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Offbeat Places in Himachal

Images of vigorous treks, snow-topped peaks, deep valleys, gleaming lakes, and ancient heritage spring into life as a life-sized reel at the mere mention of Himachal Pradesh. The land ensconced in Himalayan territory is sprinkled with adventure, warmth, soul-stirring views, and all things nice. Every time I step into the state, it embraces me in its all-familiar sincerity of a promise of fresh memories.

Seasons: Himachal is an all-weather destination; however, summers do tend to find favour with tourists with cool temperatures between 5 to 24 degrees Celsius. Effortlessly accessible and clear of snow, leafy greens sway in the breeze. The monsoon season witnesses a drop in travellers’ footfall, due to the vulnerability of landslides and blocked roads. Even then, tarred highways and the merry dance of droplets on hilly ground, draw in ample visitors. The winter months from November through March coat the alpine terrain with an opaque blanket of white with the mercury hovering below 0 to 13 degrees Celsius. Although certain sections of the province are blockaded, the allure of a silvery sheet of snow on mighty cliffs beckons many to savour the majesty of the landscape. 

Unusual Destinations

Jibhi: Wrapping One in a Tranquil Embrace  

Located in the Tirthan Valley, along the bank of the Tirthan River, Jibhi is a sanctuary away from crowded cities, polluted alleys, noisy markets, and the more cramped areas of Himachal. The quaint hamlet is home to surprise waterfalls, comfortable homestays, Victorian-design wooden cottages, multi-hued flowers, and fragrant apple orchards amidst pine forests. With a spectacular view of the Himalayan range, it offers unique trekking trails through its myriad landscapes. 

A charming offbeat destination in Himachal, Jibhi remained largely unknown until the 90s. A local ex-army man, Bhagwan Singh Rana, born in a farming family in Himachal Pradesh, almost single-handedly put Jibhi on the unconventional tourist trail. After serving for a few years in the Indian Army, the call of home made him quit the defence service and follow his dream of introducing tourism in his hometown. After much persuasion, he convinced his family to allow him to renovate one of their family homes, retaining much of its original character, as a lodging house. The Doli Guesthouse – the first one in the valley – opened its doors in 1992. With an in-depth knowledge of the local culture and crops, the ex-serviceman conducted guided excursions, including the Great Himalayan National Park, on his home turf, unearthing new routes each time. Eventually, tourists began visiting more often to participate in these hikes, thus opening the charms of Jibhi to the outside world.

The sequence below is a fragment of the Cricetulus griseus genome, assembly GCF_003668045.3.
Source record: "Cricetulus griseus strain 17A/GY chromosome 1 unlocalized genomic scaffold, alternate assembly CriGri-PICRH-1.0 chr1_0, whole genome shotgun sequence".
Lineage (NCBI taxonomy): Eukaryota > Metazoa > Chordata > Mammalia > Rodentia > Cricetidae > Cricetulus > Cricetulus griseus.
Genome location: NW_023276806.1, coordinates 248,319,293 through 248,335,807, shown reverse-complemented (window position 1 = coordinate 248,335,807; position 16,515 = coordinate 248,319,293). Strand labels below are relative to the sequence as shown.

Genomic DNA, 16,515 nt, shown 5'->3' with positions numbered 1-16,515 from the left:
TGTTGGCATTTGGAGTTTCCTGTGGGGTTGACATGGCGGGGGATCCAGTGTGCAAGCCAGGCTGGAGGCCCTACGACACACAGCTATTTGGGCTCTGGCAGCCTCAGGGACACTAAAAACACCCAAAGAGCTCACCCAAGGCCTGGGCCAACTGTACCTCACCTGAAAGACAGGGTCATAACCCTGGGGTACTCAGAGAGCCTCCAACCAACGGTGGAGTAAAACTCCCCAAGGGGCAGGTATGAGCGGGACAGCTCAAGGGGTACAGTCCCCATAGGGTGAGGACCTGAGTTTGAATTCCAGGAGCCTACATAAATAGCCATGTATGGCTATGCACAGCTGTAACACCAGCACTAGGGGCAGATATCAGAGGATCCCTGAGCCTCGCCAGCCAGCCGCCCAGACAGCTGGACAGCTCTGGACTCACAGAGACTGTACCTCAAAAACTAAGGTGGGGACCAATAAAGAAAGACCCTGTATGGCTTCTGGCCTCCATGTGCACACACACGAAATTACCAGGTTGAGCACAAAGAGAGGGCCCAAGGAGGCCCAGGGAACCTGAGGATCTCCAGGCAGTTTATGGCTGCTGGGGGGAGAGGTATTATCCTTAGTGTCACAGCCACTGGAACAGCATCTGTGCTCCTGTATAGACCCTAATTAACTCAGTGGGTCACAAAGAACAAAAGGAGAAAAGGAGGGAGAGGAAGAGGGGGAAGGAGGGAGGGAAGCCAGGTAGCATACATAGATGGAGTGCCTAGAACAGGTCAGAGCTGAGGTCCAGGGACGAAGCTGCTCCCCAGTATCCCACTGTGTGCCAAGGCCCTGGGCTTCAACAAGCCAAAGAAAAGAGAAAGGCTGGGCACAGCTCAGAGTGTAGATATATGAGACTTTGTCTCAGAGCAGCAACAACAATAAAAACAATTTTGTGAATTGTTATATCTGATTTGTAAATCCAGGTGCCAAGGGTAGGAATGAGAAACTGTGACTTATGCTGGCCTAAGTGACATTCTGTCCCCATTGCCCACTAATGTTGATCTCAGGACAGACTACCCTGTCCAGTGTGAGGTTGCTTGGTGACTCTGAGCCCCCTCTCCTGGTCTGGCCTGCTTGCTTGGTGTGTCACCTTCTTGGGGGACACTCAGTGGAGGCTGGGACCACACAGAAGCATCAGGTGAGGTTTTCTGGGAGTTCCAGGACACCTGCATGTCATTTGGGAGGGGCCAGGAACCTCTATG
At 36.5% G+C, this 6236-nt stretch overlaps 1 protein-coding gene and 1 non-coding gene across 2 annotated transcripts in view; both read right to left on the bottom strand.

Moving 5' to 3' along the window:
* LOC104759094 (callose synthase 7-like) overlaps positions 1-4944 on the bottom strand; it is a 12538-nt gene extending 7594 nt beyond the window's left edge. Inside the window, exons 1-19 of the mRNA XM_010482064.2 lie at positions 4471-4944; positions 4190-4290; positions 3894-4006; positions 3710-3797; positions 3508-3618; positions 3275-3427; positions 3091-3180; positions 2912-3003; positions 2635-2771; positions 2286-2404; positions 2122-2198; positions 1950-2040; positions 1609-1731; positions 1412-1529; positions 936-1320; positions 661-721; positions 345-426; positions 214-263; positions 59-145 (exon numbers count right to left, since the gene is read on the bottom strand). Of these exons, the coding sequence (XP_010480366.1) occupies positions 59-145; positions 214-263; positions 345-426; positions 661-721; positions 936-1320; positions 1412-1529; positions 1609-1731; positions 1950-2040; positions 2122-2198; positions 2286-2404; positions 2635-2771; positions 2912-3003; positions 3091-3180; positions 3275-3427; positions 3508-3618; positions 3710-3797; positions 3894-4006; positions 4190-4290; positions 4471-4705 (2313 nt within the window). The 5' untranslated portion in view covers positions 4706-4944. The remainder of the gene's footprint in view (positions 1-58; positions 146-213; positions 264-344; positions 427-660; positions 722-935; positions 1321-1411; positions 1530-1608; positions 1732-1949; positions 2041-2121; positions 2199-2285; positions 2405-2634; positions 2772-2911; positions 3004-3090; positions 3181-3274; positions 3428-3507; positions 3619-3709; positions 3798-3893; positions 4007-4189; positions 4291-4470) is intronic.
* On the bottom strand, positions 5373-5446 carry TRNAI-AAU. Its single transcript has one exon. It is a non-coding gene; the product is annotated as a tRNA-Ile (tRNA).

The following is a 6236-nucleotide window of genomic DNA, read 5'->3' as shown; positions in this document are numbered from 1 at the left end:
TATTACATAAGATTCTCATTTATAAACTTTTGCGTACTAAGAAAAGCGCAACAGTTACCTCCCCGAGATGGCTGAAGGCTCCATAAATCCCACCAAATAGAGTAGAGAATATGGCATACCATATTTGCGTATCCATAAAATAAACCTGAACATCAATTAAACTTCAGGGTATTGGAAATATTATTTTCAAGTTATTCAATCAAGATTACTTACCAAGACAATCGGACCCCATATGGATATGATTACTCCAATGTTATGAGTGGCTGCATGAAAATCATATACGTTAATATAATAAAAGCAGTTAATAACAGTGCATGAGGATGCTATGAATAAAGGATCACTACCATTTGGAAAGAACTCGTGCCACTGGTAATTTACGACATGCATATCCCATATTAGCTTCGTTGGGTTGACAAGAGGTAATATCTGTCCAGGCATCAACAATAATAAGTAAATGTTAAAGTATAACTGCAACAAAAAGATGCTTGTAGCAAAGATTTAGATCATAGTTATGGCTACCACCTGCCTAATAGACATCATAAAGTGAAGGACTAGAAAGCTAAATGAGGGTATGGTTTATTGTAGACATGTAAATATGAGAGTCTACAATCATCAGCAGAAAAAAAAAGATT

Although tourism has expanded in Jibhi, it remains largely unaffected by mechanisation, with no direct train serving the village. There are various ways to reach Jibhi.  From Delhi, the shortest route would be via Chandigarh. One can hire a cab from the airport to Jibhi. Alternatively, a longer route through Shimla and Narkanda can also be undertaken. Breathe in the fresh mountain air and reach a land where one can hear tweeting birds and get a large whiff of fragranced blooms. Homestays and lodges are built with local materials and vegetables are grown organically in residential backyards. 

Places to visit in Jibhi:

Jibhi Waterfall: Secretly tucked away inside thick timberland, the Jibhi Waterfall appears as if by magic, with loud gushing sounds reverberating through the forest. The slap of water washing over stones is almost musical to the ear. Several small wooden bridges and stone steps lead to the waterfall, offering an ideal platform for scenic views. The water resembles a thick frothy coating, much like a cappuccino, and then gently falls into a clear pool revealing its rough bed. One can take a cool dip and walk straight in. It is recommended to go in the morning to perhaps catch the sight of a rainbow. 

Jalori Pass:

Located 12 kilometres from the village of Jibhi, at a height of over 10,000 feet, Jalori Pass is the highest navigable pass in the region, fenced by pine trees and stony hills. The trail to the pass is teeming with varied species of wildlife, notably the Himalayan Bear, and birds, such as the Monal Pheasant. The long, yet beautiful trek from Jibhi traverses through Shoja village, dense forests, large patches of rhododendrons, and a clear stream. One is almost tempted to try a little trout angling before proceeding further. The wind whispers sweet sounds and lyrical hums of nature are exhibited through melodious bird calls, the rustling of leaves under one’s feet, and the swish of a gentle breeze swaying the sea of flowers. As one ventures deeper into the forest, the air gets a cold bite and finally leads to the majesty of snow-tipped peaks.

An additional three-kilometre walk from Jalori Pass leads to a mass of ruins or the Raghupur Fort. The hike traverses through dark oak forests littered with rhododendrons, leading to a steep ascent with numerous footpaths, eventually giving way to an undulating grassy meadow. Orange-yellow tints in the sky welcome the eyes with a grand bird’s eye view of enormous mountain ranges and the little towns dotted on them. 

Chehni Kothi: